E.d. Note2: Reposted with minor edits. Origionally posted – February 27, 2003 @ 18:20
E.d. Note: Eureka! Sometimes in the course of writing an entry I look at what I have written and say “yes, that is what I believe/think” but I realize I hadn’t thought of it in exactly those terms myself.Â It is one of the reasons to write here, publish essays and give lectures – I learn quit a bit from myself :: smile ::. This entry will form the basis of an essay – so you can now say you saw it happen… the moment of conscious understanding.
In aÂ recent comment on his blog Flagg discussed a little bit about ownership, and I wanted to take a second and comment about the concept here while I had it on my mind. Go read it then come back.
In my mind, ownership has to be organic in the context of even quasi-consensual relationships. I simply don’t know of any other way for it to arise or maintain itself. To be honest, I never understood ownership as a concept that could be based on a contract or set of voluntary agreements… ownership is something that happens.
On the other hand, I also have a concept of service/servitude that absolutely may be based on a contract foundation. This is much more common (in my mind) in the BDSM community than what I consider ownership. Of course, this is granting most of those contracts a theoretical validity I don’t think they actually have… in other words, most BDSM relationships are about scenes and top/bottom games… the contract then grants them the illusory shape of a service relationship that does not actually exist. Service is outside the scope of this posting.
I have always known ownership was an organic process. My error for years was in thinking then that ownership either happened or not in the first few moments of contact between minds. Not literally moments of course, but certainly very, very early on. I believed this because I could and still can immediately tell when the potential for ownership exists. It was this knowledge I was talking about – but while the *potential* for ownership either exists or not between any two people from the moment of their meeting… the reality is not always so instantaneous; I had just never (until meeting a very special girl) been in a position where I felt the potential strongly without the reality falling into place without effort.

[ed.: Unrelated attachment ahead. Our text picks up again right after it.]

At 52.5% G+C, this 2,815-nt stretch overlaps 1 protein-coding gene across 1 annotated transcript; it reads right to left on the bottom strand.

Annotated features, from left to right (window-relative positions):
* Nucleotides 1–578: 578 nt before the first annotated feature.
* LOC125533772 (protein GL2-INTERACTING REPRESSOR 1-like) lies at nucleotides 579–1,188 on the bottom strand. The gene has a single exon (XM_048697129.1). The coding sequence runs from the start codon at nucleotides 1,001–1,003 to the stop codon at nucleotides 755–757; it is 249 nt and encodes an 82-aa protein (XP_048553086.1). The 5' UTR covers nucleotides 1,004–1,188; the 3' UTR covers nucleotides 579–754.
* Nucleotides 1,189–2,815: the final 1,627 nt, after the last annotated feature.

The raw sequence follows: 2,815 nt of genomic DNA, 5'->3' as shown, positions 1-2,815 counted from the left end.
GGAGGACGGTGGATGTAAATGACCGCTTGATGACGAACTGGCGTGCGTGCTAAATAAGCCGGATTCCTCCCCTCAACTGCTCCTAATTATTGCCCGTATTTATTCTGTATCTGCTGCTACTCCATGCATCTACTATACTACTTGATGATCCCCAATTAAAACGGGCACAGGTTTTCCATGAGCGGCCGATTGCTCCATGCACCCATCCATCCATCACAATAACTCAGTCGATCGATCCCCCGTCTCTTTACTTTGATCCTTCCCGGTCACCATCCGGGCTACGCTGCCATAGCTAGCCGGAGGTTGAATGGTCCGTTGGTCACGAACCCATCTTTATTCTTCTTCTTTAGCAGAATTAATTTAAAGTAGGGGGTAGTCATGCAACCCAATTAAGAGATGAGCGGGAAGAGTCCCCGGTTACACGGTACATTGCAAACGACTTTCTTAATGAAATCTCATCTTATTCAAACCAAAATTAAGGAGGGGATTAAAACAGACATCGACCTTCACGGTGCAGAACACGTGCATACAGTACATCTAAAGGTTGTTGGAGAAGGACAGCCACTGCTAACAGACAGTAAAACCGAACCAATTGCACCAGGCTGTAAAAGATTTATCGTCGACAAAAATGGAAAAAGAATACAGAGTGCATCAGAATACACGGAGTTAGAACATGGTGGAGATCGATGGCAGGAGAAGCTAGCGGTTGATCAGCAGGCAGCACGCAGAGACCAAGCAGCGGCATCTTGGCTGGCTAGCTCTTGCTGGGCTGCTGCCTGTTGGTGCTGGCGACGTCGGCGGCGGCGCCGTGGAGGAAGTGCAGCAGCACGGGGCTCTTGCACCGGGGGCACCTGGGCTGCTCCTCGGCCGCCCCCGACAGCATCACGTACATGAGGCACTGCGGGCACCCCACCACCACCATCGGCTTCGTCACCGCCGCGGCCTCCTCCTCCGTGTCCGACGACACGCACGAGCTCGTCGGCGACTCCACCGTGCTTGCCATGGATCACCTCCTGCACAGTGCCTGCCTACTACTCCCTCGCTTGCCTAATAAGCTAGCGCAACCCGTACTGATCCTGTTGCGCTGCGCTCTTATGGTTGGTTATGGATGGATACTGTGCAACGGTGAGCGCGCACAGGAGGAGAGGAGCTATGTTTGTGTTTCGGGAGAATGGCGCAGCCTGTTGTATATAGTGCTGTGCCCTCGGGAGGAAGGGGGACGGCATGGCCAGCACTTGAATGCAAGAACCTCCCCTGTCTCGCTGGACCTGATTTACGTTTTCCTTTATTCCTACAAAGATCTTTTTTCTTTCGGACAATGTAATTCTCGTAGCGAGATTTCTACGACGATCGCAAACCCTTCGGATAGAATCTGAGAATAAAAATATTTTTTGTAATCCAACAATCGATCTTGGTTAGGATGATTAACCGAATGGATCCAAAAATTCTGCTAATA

It turns out ownership can be a tricky and elusive beast… even organic things are not always simple. I am vividly aware of this from my own life. By analogy ownership will twist and turn, it will sometimes try and escape or defend itself. Ownership is sometimes something you need to work to pin down.
Like all interactions in chemistry and physics – it is inevitable when the right conditions exist, in the presence of the right catalysts and only between the correct materials. If your smart then and crafty, you can spot the potential for such an interaction and begin to manipulate the conditions and catalysts in order for the reaction to occur. You may need to purify some of the elements, you may need to remove some extraneous factors that are blocking the reaction and you many need to add quite a bit of heat.
What does all this mean? It means that while you cannot force an organic ownership relationship to happen if the chemistry isn’t there you may have to manipulate the conditions of the interaction to allow organic ownership to manifest itself.
Yet, you many ask, if you have to work so hard to get the ownership reaction, is the resulting relationship not too fragile to survive?
No – it is not. The reasons are many and varied but in our analogy with chemistry and physics let us consider that many, many reactions need specific conditions to occur but are then extremely stable to a wide range of conditions after that event. One example of this is the concept of a “state change” or “phase shift”.
Diamond is a fine, fine example such a shift in structure. Take carbon and heat it, add immense pressure and you get diamond under the right conditions. Once diamond is formed then you do not need to maintain the pressure or heat to still have diamond – the new structure (a lattice of carbon) is extremely stable all by itself. It will remain diamond until conditions fall so far to certain extremes that it simply cannot exist in that state.
Many such examples have to do with crystallization of one form or another. We can think of the tempering of steel in such a way as well. Once one exposes the metal to certain conditions one can induce changes that will effect the characteristics of that material for a long, long time to come… even when conditions are not so extreme.
I like it. I like it a lot.
I am in a process of purification myself, removing all those things inside me that prevent me from participating in the reactions I desire. In the process I am becoming better.
Oh, and it’s definitely long past time to turn up the heat ::smile::